Last updated at 10:15 p.m. on Tuesday, Oct. 11

A group of Downtown residents, landlords, tenants and business owners are fed up with their new neighbor, Brown Bag Sandwich Co., which moved into the Woodshed bar’s old location last Fall.

Brown Bag celebrated its grand opening on 3rd Avenue in December.

People who live and work next door say during the day, Brown Bag isn’t a problem and their customers bring more business to the area, but at night, they say, the crowd they attract is loud and vulgar, making the neighborhood a miserable place to be.

“It is simple. It is not only me, it is not only for Brown Bag, it is for everybody. We have to follow the rules,” said Geewon Anderson, owner of Urban Sushi, during an impassioned speech at Wednesday’s Downtown Community Council meeting.

Anderson’s restaurant is on the other side of the block she shares with Brown Bag and the Turnagain Arms condos, which are adjacent to the bar. She and several Downtown residents have complained about Brown Bag to the Downtown Community Council before, as well as the Anchorage Assembly, the Alcohol and Marijuana Control Office, and they frequently call the Anchorage Police Department.

After months dealing with the noise, waking up to vomit on the sidewalks and vandalism of their storefronts, she says they decided to put up cameras.

A large portion of the inappropriate behavior they caught on camera was men and women urinating in public.

“Repeated urination right at our condo front door. People stumble out of the Brown Bag, they’re urinating all night long. They’re like dogs, they mark their territory. It’s always the same spot,” said Doug Farris, a resident and landlord at Turnagain Arms.

They also say the footage shows Brown Bag’s security guards letting people walk in and out with open containers.

“They’re obviously not managing their liquor license properly,” said Farris.

Beyond the vomiting, vandalism and urinating, the residents say they just don’t feel safe. The surveillance cameras captured people throwing things, pushing, shoving, and in one case, a violent assault, in which a man on the street punched a passenger inside a vehicle.

“One person comes across the street [and] punch at somebody who’s driving the car. This is happening in Anchorage. So can we improve our life in Anchorage with a business owner like Brown Bag? You tell me,” said Anderson, during the groups presentation at Wednesday’s meeting.

They showed the video to the Downtown Community Council because they say even mediation efforts with Brown Bag owners haven’t worked. They’re asking the council to go before the Anchorage Assembly and ask for some kind of injunction against Brown Bag’s liquor license.

The owners, were at the meeting too. They were allowed significantly less time to speak to the room, but said they’ve tried to be good neighbors by not serving alcohol outside on their decks and closing earlier than they have to — decisions that cost them money.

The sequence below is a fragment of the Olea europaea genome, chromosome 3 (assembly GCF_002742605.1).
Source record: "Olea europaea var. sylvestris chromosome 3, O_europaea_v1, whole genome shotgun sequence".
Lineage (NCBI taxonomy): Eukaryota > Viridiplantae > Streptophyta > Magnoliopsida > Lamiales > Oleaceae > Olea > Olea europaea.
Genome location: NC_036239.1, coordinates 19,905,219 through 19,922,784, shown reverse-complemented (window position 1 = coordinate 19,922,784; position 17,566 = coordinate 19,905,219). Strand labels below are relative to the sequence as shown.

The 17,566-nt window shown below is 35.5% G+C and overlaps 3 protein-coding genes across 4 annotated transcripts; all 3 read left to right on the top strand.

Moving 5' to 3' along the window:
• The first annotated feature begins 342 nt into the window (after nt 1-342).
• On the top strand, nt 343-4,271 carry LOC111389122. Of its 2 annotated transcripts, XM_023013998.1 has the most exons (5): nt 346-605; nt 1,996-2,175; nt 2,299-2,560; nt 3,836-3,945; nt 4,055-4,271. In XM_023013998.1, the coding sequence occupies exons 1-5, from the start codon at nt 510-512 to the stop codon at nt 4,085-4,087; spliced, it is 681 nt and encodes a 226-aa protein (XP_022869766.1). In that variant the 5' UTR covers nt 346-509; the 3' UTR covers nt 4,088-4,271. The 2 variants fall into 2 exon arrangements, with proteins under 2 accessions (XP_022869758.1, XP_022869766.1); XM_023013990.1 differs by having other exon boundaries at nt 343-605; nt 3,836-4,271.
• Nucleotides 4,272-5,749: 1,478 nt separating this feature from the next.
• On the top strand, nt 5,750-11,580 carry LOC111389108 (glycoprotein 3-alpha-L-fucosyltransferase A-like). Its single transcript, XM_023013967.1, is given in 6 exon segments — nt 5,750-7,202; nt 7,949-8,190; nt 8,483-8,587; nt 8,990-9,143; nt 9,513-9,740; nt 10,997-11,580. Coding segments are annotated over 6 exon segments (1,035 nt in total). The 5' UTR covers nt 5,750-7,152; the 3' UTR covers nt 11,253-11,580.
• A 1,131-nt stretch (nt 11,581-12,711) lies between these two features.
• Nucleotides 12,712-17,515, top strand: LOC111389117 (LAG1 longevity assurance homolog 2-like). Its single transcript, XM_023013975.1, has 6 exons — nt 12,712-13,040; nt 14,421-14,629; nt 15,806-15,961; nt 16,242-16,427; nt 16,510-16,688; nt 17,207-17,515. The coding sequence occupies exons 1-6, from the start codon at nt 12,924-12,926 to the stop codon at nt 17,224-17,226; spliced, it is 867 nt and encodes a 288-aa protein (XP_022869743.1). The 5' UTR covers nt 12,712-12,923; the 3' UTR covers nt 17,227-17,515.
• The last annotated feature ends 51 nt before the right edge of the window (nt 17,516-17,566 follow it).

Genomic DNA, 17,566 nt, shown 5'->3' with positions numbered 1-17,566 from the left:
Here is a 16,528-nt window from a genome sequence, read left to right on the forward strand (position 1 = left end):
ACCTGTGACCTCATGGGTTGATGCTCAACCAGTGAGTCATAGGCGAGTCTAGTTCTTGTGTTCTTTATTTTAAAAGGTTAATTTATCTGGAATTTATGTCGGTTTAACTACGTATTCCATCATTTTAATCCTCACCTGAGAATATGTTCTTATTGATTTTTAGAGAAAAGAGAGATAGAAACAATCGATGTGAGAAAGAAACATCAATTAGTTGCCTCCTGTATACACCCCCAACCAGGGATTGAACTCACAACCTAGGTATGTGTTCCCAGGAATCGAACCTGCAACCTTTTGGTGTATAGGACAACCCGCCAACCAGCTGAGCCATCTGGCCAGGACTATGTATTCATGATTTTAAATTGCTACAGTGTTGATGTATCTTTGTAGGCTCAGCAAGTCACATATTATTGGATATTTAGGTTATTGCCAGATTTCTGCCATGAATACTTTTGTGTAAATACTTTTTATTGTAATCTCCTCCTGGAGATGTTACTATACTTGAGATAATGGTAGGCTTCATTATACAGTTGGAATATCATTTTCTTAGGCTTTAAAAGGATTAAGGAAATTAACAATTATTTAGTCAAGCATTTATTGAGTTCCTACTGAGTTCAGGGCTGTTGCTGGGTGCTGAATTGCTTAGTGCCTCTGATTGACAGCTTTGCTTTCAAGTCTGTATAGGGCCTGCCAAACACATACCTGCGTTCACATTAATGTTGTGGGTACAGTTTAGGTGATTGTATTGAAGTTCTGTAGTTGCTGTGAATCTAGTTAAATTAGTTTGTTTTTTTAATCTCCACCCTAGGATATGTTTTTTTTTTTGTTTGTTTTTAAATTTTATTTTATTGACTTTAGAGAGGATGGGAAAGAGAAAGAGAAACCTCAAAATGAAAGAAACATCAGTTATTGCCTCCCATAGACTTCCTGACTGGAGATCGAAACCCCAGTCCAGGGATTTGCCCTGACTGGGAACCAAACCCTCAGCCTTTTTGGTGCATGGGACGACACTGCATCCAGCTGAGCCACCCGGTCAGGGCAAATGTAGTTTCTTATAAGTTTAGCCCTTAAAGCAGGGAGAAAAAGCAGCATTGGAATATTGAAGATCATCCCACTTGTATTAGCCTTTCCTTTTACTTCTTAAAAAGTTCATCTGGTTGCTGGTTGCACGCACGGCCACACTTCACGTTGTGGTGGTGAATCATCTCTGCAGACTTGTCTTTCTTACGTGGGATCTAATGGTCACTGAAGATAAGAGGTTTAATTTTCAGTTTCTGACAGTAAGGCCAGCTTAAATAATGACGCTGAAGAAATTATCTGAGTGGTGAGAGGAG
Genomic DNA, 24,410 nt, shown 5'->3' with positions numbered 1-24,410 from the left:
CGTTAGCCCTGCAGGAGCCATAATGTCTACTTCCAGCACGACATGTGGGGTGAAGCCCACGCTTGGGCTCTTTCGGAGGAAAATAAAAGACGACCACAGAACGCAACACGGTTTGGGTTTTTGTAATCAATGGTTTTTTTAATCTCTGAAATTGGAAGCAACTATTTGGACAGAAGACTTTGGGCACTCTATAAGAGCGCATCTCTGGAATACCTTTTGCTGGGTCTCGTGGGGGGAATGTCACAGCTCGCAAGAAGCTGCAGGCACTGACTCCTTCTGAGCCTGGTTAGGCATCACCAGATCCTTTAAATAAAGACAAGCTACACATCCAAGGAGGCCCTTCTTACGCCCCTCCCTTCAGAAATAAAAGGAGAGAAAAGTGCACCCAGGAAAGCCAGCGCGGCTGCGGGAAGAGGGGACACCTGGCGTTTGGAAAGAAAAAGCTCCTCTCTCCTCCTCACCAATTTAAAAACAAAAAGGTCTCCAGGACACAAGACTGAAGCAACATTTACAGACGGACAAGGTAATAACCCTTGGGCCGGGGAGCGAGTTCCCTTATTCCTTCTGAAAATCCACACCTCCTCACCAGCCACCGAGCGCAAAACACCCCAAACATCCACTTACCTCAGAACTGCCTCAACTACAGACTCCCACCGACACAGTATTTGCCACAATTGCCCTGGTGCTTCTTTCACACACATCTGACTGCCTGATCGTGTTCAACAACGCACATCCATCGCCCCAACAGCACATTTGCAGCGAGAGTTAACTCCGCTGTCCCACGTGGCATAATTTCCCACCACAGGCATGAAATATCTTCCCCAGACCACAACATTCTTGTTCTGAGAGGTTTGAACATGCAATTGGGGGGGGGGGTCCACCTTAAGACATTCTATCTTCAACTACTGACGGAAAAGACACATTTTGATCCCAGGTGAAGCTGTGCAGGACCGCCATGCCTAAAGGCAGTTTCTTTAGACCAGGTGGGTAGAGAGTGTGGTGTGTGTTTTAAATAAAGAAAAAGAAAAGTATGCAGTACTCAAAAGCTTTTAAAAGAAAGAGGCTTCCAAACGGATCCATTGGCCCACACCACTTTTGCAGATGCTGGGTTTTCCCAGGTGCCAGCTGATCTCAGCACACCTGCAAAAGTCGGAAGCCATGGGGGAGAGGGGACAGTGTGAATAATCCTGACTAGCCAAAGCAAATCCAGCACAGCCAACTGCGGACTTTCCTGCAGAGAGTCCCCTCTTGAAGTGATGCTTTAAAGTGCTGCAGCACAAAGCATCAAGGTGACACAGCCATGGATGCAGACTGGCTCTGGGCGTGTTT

“What steps are you guys taking to help your tenants? Have you guys looked into sound proofing? I offered to help pay for that,” said owner Antoine McLeod.

He passed out handouts to attendees, outlining other steps they’ve taken to solve the problem, including installing their own surveillance cameras and exterior lighting, using an ID card scanner, and providing professional security training for their security guards.

“The video that [they’re] showing, it’s not showing whether or not these are people that we denied access to, because every night we deny access to dozens of people who are intoxicated,” said McLeod.

KTVA has reached out to Brown Bag several times for comment regarding complaints from neighboring businesses, with no success. Late Tuesday evening, Brown Bag owners e-mailed KTVA a 10-minute video in response to recent stories. Antoine McLeod, with Brown Bag Co., said the video shows all the ways the company has tried to work on problems with neighboring businesses without any help in return. Their suggestions include adding more lights. They also say they use decibel meters to measure noise levels and keep it down, and have done a number of things not required by the Municipality in an attempt to be a good neighbor.


Also in the video, Brown Bag owners take a shot at the Turnagain Arms Condo Association and other area businesses, saying they’ve offered to help split the cost of safety improvements at other businesses, but were rejected repeatedly.

The Anchorage police say from April 1 through Oct. 5, they’ve been called to Brown Bag 28 times; twice for an assault, six times for a disturbance, 12 calls were noise complaints, and one was a strong arm robbery, in which someone forcibly stole a purse from a woman in the restroom.

The Alcohol Marijuana Control Office says they are aware of the neighbors complaints about noise and trash, but so far, no one has reported a Title 4 violation to them, only municipal ordinance violations, and those complaints were made in July and early-August. Director Cynthia Franklin said in an email: “The enforcement unit has not received any new complaints about Brown Bag. Their email is They cannot act on something they are not aware of.”

The next Downtown Community Council meeting is scheduled for Wednesday, Nov. 3, at 5:30 p.m. at the Anchorage Museum.

KTVA 11's Daniella Rivera can be reached via email or on Facebook and Twitter.